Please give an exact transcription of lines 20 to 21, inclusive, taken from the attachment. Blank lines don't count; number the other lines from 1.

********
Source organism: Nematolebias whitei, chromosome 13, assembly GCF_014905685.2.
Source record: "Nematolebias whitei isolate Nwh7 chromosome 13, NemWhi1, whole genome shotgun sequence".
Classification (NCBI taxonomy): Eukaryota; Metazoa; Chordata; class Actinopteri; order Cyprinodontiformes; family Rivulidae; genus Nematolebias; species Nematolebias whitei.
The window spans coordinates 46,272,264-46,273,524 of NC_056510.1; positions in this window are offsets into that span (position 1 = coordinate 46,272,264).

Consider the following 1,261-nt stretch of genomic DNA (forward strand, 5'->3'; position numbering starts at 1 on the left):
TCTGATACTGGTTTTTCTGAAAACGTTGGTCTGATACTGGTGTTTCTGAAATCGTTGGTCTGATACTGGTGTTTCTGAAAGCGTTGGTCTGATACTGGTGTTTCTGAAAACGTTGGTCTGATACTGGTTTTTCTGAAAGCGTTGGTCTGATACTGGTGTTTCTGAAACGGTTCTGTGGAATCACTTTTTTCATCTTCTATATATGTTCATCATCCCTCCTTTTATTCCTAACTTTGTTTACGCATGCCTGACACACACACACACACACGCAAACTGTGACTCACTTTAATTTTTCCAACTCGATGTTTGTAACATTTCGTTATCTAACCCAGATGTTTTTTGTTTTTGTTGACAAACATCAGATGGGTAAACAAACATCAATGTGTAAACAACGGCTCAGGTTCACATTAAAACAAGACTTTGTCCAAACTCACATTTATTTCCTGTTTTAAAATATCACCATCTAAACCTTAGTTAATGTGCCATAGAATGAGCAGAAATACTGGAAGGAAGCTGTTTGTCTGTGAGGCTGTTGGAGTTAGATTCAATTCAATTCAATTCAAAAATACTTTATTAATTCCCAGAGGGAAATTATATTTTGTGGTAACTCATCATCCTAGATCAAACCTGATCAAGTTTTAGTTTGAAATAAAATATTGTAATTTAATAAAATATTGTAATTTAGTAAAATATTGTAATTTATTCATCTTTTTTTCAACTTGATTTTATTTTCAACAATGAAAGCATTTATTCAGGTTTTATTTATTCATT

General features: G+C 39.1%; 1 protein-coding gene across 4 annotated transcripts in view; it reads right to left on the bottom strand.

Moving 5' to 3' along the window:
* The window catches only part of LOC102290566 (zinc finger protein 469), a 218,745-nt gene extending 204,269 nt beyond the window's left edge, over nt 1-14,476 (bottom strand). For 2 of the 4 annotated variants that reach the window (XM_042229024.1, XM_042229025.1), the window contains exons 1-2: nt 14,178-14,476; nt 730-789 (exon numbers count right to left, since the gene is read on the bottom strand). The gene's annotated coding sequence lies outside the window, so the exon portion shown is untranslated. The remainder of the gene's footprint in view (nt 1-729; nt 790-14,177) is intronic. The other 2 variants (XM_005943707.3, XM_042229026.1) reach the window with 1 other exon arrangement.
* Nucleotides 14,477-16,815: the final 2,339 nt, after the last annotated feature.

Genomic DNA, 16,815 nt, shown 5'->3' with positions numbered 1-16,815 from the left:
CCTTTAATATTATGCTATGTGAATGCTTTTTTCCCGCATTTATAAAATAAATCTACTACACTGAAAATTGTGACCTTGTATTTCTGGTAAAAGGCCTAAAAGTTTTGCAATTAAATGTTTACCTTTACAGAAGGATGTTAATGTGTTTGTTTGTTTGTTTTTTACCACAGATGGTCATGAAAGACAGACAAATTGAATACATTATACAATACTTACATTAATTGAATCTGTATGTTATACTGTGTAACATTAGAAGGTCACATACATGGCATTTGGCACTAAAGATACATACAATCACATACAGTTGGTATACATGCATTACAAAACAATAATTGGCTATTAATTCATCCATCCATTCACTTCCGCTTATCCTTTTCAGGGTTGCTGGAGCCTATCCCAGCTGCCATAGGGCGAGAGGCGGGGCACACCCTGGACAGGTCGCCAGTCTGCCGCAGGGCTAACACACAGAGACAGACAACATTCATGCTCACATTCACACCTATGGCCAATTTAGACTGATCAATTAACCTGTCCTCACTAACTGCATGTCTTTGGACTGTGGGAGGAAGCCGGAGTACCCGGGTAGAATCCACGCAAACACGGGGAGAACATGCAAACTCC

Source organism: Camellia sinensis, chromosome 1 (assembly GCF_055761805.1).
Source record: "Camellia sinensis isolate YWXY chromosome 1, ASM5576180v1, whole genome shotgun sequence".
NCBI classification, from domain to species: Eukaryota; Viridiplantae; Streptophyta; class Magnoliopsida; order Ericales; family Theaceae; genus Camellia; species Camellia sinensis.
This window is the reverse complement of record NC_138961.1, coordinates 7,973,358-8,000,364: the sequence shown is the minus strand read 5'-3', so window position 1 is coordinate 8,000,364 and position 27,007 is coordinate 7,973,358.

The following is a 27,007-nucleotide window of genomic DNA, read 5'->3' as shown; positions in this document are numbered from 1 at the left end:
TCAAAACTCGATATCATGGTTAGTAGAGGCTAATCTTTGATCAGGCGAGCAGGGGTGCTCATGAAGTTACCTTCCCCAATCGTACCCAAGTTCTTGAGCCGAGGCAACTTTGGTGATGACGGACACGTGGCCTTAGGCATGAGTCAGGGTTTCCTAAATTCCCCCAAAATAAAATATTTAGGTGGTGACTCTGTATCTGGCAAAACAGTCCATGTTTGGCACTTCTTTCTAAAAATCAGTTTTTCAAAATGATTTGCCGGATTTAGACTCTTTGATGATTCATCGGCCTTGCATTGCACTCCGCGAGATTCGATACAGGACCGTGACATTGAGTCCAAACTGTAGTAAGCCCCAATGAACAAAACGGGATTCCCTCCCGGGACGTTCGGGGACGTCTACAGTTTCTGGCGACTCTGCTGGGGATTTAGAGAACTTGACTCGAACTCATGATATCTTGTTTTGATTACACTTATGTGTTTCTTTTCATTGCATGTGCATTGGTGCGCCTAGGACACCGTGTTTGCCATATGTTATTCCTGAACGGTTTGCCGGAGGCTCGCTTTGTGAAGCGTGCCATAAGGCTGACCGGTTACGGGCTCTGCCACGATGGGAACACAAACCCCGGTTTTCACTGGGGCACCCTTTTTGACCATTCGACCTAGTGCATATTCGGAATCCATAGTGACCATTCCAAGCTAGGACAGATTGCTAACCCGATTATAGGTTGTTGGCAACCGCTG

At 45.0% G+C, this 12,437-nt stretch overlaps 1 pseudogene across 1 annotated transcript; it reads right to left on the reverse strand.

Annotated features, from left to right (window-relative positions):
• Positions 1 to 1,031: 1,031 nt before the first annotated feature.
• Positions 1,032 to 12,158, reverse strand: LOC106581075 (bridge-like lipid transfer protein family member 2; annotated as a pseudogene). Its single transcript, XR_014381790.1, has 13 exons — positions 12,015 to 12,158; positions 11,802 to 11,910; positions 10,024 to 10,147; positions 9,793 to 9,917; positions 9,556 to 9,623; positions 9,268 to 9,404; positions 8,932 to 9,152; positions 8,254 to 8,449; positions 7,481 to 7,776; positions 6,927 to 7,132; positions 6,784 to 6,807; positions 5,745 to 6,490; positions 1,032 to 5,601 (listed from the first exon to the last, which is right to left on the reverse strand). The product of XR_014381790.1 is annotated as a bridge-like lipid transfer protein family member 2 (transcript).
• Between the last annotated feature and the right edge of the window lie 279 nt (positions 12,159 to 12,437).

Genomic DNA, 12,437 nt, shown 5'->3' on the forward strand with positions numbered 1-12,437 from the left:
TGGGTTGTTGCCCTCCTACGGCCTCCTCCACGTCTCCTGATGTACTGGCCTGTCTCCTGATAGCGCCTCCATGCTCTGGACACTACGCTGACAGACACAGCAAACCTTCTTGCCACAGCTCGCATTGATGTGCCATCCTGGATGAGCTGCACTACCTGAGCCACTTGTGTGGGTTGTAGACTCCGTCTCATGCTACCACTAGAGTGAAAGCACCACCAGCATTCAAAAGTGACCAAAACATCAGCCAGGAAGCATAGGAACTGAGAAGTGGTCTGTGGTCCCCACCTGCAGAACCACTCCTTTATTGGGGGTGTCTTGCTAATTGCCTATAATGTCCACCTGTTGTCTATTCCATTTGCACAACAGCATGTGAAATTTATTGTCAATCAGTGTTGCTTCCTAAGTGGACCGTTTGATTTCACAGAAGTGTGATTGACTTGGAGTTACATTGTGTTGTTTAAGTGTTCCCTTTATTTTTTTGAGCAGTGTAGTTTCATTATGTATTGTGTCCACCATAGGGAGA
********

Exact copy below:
Annotated features, from left to right (window-relative positions):
• Positions 1 to 1,031: 1,031 nt before the first annotated feature.